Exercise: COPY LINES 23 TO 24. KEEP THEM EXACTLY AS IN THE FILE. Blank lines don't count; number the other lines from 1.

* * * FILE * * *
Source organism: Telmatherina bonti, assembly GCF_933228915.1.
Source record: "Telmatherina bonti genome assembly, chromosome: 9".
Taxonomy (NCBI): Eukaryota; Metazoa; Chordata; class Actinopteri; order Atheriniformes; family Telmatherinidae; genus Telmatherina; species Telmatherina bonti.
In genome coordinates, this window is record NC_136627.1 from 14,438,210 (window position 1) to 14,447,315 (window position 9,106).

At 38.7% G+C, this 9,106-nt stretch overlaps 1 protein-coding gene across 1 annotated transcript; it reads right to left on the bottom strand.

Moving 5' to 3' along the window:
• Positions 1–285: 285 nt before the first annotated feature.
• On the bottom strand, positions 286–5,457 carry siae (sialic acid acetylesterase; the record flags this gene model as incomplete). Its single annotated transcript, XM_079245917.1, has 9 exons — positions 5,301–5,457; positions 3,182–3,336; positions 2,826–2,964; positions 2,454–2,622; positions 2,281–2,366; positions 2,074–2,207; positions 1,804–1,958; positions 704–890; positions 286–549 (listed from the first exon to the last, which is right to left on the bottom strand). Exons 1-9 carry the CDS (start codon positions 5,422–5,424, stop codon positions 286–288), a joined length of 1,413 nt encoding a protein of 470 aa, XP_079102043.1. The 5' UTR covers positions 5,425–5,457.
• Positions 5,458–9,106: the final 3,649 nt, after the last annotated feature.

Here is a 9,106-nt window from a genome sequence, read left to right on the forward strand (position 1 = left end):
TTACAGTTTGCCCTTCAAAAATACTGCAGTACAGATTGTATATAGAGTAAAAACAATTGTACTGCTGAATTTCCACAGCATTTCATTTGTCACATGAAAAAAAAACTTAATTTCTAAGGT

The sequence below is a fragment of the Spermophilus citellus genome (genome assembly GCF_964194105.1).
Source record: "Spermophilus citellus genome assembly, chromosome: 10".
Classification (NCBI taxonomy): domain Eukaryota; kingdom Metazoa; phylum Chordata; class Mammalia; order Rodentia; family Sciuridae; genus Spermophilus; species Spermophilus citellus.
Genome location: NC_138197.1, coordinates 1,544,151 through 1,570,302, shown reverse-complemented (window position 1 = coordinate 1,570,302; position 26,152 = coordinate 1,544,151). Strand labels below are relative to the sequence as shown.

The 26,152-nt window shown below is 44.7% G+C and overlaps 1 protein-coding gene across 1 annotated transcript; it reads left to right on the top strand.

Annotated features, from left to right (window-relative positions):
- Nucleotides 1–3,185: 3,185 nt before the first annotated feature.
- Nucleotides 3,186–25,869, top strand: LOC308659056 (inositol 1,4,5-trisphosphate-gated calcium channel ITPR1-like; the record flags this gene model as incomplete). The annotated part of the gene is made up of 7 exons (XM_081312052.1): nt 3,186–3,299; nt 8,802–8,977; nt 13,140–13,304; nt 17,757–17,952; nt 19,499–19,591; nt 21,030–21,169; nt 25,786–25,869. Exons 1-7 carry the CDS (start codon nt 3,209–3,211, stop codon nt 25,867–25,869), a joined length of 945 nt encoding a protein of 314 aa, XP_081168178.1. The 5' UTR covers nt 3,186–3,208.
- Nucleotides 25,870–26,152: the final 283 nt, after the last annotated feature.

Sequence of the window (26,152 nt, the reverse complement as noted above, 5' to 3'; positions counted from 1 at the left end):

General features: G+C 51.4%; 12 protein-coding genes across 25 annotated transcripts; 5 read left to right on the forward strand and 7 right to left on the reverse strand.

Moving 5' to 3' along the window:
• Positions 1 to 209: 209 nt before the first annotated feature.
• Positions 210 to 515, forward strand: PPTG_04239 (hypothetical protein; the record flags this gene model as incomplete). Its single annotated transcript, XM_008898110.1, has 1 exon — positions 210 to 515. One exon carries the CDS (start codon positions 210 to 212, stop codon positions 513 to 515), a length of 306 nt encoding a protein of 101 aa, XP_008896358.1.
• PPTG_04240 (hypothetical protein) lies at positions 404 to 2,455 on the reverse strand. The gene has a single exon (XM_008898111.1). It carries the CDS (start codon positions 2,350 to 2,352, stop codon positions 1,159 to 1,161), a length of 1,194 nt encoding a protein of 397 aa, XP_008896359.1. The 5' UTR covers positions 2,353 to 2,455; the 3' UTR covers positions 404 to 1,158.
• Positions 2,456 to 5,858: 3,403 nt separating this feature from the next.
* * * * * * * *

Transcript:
Moving 5' to 3' along the window:
• Positions 1 to 209: 209 nt before the first annotated feature.